The Arabella network has created some 500 of these groups since 2006, and even political journalists are often fooled into thinking these are grassroots groups instead of entities controlled by well-funded D.C. activists. (Some of these pop-up groups have even run political ads that deceptively try to look like local news outlets.) Many of those pop-up groups are also 501(c)(3) organizations, which unlike 501(c)(4) groups, are tax deductible and supposed to be nonpartisan.   

However, “nonpartisan” groups funded by Arabella often skirt the law and are created to accomplish narrow partisan goals. For instance, the Arabella network gave $25 million to the Center for Tech and Civic Life (CTCL), a nonprofit that endured heavy criticism for its role in the 2020 election. While CTCL’s mission was to improve election infrastructure by working with local government election offices, it was run by election analytics experts affiliated with Democrats and progressive causes. The hundreds of millions in grants CTCL distributed in the 2020 election were allocated by coordinating with Democratic politicians and heavily skewed toward increasing turnout in Democratic counties and cities located in swing states.  With Arabella, donors’ money is extremely fungible. Because it is routed through two or three organizations before it gets spent, it is difficult to determine how donations from foreigners such as Wyss are disbursed.  

And given Arabella’s massive political spending, there’s no question the organization exerts political influence and is cozy with the Biden administration. This year, it was revealed that Arabella’s Eric Kessler was the only non-government employee on an email chain where Secretary of Agriculture Tom Vilsack and other USDA employees were discussing policies about how to “transform” the U.S. food system and go after the meat industry for high prices, raising questions about whether the group is directly shaping the Biden administration’s agenda.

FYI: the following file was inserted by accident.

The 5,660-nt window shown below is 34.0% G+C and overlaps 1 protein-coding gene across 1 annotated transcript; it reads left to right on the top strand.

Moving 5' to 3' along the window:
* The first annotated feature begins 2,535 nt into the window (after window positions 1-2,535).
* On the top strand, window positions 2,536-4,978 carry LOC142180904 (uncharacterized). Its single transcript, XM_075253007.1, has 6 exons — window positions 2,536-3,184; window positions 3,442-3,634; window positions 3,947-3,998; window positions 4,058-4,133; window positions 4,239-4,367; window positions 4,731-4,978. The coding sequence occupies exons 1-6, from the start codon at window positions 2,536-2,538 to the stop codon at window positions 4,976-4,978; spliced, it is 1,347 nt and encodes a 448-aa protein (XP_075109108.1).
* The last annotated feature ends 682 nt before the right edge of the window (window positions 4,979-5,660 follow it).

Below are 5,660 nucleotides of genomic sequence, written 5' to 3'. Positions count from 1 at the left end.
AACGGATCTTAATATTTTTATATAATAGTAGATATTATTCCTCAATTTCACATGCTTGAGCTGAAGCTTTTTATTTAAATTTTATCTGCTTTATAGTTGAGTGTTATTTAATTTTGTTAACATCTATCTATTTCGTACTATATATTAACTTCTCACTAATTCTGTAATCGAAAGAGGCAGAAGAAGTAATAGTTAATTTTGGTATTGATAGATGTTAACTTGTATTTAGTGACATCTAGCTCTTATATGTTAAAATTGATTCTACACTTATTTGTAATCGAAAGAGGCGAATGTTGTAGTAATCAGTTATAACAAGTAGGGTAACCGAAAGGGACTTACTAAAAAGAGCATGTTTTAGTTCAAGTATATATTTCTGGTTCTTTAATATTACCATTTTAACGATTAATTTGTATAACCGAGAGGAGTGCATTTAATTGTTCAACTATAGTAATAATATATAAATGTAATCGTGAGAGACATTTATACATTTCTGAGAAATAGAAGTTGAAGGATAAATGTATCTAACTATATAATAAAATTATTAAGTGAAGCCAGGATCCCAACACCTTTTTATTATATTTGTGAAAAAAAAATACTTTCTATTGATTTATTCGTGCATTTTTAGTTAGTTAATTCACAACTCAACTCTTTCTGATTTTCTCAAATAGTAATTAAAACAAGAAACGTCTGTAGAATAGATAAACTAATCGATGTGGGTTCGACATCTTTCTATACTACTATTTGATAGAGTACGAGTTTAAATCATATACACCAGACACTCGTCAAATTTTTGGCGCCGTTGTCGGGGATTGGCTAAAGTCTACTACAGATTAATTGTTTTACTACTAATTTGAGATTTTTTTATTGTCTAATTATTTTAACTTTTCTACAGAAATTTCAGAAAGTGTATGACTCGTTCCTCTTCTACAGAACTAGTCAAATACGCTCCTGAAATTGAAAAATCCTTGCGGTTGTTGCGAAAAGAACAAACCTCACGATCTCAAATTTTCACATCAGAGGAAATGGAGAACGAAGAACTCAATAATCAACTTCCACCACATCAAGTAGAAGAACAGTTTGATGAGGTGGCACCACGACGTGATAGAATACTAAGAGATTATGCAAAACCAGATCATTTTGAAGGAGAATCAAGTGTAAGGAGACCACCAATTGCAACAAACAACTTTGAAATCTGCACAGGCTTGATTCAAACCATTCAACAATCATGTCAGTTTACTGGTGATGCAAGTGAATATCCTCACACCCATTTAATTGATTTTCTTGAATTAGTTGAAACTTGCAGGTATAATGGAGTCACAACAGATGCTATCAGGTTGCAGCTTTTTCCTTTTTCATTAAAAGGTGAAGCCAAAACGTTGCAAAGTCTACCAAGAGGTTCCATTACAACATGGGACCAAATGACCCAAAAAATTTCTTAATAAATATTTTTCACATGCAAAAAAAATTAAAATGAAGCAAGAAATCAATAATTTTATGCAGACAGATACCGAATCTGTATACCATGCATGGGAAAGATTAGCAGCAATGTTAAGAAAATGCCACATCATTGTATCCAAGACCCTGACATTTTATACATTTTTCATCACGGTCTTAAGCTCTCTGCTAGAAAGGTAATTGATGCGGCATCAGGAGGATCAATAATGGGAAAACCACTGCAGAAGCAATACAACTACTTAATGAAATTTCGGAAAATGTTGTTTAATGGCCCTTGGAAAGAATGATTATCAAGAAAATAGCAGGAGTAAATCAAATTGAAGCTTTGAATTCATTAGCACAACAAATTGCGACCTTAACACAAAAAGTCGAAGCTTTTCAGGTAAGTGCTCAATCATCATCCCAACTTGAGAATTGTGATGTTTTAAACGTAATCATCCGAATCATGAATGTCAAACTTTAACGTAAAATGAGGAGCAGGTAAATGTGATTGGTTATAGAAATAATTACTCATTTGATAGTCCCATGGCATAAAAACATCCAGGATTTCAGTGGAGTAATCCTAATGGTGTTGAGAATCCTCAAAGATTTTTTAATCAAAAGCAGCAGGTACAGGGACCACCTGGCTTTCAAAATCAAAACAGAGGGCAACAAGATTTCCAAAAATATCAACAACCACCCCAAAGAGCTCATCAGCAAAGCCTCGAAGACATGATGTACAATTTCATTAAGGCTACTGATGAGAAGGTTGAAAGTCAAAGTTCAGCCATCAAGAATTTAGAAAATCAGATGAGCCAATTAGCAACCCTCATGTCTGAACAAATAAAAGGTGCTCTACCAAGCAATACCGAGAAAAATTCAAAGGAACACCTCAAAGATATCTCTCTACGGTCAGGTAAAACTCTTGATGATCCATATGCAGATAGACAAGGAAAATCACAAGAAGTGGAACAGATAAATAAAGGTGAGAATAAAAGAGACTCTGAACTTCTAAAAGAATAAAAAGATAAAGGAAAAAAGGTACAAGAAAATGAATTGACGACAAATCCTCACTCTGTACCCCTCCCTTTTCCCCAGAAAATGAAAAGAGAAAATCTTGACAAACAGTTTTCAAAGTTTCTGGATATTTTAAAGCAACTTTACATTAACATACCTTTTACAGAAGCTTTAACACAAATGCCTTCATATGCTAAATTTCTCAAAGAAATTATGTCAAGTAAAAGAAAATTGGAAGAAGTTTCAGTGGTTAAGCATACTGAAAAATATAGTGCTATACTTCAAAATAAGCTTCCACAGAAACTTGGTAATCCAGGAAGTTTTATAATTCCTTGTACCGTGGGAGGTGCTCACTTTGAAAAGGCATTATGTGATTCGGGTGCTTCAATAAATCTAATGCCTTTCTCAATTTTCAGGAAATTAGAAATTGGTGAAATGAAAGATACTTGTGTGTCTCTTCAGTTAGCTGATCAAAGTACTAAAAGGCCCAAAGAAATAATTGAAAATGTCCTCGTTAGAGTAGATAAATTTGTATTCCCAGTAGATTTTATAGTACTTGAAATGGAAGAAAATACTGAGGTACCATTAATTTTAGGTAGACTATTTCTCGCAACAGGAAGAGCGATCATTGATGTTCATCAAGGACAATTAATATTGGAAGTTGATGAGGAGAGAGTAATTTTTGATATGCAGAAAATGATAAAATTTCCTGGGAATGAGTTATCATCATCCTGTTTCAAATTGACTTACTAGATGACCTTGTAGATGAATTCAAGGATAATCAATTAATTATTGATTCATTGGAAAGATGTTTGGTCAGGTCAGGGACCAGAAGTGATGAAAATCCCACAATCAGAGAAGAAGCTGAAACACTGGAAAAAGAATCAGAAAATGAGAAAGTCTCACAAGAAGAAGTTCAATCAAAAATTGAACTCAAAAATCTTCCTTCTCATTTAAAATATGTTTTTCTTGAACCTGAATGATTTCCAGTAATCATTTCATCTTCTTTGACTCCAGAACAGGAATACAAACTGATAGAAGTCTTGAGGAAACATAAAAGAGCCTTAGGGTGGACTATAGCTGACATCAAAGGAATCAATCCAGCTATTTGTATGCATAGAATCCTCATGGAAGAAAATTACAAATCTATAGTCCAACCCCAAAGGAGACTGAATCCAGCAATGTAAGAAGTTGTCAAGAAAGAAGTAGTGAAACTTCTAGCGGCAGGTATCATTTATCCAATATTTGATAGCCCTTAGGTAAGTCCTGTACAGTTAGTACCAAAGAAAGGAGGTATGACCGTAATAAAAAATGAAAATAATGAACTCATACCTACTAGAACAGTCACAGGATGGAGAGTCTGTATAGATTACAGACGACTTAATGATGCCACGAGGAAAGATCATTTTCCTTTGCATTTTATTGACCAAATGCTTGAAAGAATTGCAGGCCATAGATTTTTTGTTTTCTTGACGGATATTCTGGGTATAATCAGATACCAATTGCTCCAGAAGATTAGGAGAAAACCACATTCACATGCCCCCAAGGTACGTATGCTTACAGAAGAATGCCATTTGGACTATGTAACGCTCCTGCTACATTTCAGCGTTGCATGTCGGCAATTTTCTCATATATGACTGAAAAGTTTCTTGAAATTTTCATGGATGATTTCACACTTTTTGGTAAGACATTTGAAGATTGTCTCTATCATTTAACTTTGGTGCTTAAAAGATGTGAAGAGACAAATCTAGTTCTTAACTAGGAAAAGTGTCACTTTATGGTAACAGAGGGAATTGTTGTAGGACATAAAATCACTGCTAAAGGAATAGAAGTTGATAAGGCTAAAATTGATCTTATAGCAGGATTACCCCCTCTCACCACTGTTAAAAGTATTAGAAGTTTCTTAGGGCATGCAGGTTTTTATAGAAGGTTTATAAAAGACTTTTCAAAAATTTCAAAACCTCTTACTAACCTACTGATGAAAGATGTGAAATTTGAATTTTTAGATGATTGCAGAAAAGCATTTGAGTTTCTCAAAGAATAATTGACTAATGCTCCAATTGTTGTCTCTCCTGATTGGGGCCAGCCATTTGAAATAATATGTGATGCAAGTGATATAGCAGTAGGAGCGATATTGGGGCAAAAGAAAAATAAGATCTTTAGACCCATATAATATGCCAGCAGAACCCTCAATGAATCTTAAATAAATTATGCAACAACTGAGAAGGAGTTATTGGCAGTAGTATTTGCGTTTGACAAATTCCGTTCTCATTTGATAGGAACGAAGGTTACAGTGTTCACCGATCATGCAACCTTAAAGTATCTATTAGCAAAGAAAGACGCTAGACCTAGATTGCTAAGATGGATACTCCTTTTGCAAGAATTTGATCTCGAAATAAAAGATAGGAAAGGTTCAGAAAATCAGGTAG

Americans for Public Trust executive director Caitlin Sutherland adds that “This is mostly an issue on the left, with all the hypocrisy involved, because they’re the ones decrying dark money, they say they want to ban dark money, want to get money out of politics, but have no actual ban on accepting money from foreign nationals.”    

And despite the broad freedom Citizens United created for political spending, serious questions about the legality of these arrangements remain. Two years ago, Americans for Public Trust filed a complaint with the FEC regarding Wyss and Arabella. “Foreign nationals cannot give to Super PACs, but what we’d see a pattern where the foreign national gives to a nonprofit, that nonprofit turns around and gets the money to a Super PAC. We’ve been calling this the foreign influence loophole,” says Sutherland. “So we filed an FEC complaint that basically argued just that, that the money flow needs to be investigated by the FEC.”  

Sixteen Thirty Fund did not respond to a request for comment, but it appears neither Sixteen Thirty nor Arabella is done dealing with the FEC. On August 15, Americans for Public Trust filed an all-new complaint with the Internal Revenue Service alleging Arabella’s relationship with Sixteen Thirty and its other subsidiaries is illegal. In order to receive nonprofit status, Sixteen Thirty and the four other funds in the Arabella network initially claimed Arabella would only be providing the groups with temporary administrative support. Seventeen years later, the groups have paid Arabella hundreds of millions in management fees and remain under its yoke. 

Ultimately, any hope for addressing foreign money in elections may lie with Congress because the FEC’s role is merely interpreting the existing laws governing dark money, which are unclear. House Republicans recently introduced the “The American Confidence in Elections (ACE) Act,” which would make it illegal for foreigners to funnel money from nonprofits to Super PACs and other vehicles for electoral spending.    

Though Democrats once thought of concerns about foreign election interference and dark money as signature issues, Axios notes that Republicans are “trying to flip to script and draw attention to foreign donations to Democrat-aligned and progressive nonprofit organizations” with the introduction of the ACE Act. …

Click here to read the full report in Real Clear Investigations.